Declaration of Major Day. February 3, 2015.
The rumors are true; sophomore year winter is a particularly stressful (albeit exciting) time for K students. Soon after the study abroad and study away application deadlines, we are faced with decisions about possible majors, minors, and concentrations. Certainly, some students arrive their freshman year with an unwavering idea of what their undergraduate career will look like and how it will translate to the profession they desire. Others experiment with classes and have discovered their passion by February 3rd. I,on the other hand, spent the night of the 2nd flipping coins, vacillating between two alluring options.
When I walked into Hicks banquet hall, abuzz with the excited chattering of recently declared sophomores, the whole thing seemed somehow less intimidating. Stand in line, sign your name on a few sheets of paper, have a slice of cake, and proudly don the little orange stickers announcing your area(s) of study. I declared a major in chemistry and a minor in psychology, consistent with the pre-medical track I had been following. I suppose I was relieved at having finally made a decision, but as soon as the pictures of fellow classmates popped up all over Facebook, a sense of regret pervaded my thoughts.
Social media flooded with excited students who had declared things like English; art; anthropology and sociology; philosophy; and women, gender & sexuality – intriguing topics into which I was hardly able to delve because of the relatively rigid science track I have been following. Why didn’t I want to tell everyone about my major? Where was my unbridled enthusiasm following Declaration of Major Day? On February 4th I had practically made up my mind about changing majors, dropping my “plan” of going to medical school, and switching to psychology, even entertaining the thought of an English or studio art minor.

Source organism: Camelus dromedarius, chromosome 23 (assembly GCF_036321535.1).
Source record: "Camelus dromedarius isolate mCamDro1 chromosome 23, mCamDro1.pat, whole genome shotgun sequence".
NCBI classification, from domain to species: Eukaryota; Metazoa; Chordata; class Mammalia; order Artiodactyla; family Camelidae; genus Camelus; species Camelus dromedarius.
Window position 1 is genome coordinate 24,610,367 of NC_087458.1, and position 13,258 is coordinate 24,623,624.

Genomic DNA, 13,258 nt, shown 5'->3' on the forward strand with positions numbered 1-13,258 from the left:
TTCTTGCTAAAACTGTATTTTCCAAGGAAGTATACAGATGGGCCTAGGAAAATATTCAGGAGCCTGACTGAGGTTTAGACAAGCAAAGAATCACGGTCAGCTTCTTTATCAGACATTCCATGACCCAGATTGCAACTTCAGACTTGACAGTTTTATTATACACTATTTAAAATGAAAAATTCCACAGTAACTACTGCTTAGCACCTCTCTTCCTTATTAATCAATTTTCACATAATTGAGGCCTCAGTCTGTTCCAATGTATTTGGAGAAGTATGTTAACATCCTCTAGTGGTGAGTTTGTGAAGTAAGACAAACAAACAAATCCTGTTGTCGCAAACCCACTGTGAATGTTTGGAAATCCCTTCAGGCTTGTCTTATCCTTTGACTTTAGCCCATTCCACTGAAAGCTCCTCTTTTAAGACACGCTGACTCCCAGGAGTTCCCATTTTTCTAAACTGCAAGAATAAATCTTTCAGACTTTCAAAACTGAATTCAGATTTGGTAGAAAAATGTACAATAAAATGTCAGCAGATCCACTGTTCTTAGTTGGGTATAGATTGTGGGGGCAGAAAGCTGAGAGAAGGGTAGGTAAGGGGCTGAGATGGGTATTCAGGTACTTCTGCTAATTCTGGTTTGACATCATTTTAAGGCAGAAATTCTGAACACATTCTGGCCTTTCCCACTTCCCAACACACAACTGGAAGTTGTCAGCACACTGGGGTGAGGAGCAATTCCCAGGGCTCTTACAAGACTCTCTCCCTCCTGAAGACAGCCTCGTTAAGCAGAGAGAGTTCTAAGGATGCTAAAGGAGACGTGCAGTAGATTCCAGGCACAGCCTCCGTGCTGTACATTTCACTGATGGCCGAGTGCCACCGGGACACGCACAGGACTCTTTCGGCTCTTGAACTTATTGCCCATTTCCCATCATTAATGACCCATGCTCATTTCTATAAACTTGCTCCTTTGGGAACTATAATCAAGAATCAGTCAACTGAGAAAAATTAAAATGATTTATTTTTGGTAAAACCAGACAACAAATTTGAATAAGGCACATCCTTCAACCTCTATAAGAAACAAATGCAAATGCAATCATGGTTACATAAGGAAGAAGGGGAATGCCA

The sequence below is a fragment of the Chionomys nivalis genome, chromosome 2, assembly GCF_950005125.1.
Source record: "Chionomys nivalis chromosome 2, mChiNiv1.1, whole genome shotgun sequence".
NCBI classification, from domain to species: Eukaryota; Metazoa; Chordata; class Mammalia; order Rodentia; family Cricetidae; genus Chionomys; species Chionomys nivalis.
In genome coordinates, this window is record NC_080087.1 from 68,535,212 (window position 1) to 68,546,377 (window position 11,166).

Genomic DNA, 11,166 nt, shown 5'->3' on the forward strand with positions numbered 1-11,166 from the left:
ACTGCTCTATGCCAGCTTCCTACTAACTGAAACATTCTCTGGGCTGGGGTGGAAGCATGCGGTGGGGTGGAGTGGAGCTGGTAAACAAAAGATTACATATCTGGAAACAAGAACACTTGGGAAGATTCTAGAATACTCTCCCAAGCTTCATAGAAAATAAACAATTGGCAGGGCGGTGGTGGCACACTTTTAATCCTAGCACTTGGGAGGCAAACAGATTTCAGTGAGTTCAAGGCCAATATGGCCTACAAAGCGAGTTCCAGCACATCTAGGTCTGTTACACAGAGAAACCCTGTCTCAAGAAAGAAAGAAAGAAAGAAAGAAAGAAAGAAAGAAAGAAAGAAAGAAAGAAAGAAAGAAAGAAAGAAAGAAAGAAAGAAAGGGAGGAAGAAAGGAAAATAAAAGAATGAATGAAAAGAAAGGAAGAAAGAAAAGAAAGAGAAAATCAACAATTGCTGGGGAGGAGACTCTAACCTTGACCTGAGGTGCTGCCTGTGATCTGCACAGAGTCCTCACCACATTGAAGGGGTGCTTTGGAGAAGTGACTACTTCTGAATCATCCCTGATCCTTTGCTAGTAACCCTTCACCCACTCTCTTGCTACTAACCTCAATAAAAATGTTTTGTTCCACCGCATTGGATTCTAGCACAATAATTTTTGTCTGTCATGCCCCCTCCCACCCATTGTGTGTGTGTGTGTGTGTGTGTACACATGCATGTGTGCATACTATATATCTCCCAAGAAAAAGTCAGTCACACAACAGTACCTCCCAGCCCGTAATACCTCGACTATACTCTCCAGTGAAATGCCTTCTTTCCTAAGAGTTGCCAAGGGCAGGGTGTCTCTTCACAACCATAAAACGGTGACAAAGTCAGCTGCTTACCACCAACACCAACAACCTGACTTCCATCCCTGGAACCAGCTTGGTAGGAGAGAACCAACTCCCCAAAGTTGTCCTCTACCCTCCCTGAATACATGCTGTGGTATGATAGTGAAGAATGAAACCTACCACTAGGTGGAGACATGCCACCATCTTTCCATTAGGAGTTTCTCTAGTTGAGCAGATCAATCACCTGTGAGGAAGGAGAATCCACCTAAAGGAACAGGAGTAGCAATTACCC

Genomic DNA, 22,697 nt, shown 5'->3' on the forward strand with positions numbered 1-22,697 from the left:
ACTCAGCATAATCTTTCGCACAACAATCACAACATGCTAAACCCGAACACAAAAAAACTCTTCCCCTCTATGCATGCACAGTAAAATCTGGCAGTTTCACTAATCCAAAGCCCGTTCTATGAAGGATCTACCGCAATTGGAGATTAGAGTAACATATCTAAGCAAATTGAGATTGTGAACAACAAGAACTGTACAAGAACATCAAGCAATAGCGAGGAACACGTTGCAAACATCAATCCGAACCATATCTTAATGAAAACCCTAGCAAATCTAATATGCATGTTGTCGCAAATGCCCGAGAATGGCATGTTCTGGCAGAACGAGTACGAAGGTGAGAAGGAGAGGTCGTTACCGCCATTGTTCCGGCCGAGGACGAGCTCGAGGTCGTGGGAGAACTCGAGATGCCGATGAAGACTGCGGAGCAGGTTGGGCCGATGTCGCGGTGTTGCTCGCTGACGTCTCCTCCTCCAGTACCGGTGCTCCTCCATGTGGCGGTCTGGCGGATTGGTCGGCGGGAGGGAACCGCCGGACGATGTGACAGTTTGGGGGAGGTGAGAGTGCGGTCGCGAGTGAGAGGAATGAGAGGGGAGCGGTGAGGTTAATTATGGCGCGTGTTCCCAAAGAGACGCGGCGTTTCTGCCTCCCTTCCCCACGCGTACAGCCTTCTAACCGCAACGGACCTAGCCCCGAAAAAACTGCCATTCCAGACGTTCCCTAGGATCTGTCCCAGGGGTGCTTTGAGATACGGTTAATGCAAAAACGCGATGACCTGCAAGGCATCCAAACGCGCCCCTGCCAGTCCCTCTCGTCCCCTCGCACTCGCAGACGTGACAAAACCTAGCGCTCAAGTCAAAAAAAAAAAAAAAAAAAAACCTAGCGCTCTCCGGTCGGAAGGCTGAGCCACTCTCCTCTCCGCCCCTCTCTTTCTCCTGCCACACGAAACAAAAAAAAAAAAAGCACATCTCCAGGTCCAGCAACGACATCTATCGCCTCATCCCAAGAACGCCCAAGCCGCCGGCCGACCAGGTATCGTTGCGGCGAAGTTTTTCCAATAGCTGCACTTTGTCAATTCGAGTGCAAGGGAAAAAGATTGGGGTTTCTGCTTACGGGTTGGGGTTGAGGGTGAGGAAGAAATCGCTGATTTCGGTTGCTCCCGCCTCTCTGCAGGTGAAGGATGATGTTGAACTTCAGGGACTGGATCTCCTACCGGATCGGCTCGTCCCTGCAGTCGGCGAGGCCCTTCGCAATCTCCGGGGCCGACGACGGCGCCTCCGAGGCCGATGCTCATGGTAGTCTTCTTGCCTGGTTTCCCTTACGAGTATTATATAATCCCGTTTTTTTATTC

After all the thought that went into the decision to declare a major, all it took was the simple act of declaring to show me where my heart was set. I talked to my advisor the following week, and it turns out all I’ll need to do is fill out a simple form, obtain a few signatures, and bring it to the registrar. The takeaway? Majors, minors, and concentrations do not have to be permanent and they do not have to be binding. As my academic advisor wisely noted, it seems like a big deal at the time (and it is certainly an important decision) but years down the road, your choice of major won’t mean nearly as much as it does now. Freely pursue what interests you. If you haven’t yet found a favorite field, don’t worry too much about the major you choose; it’s not worth the stress.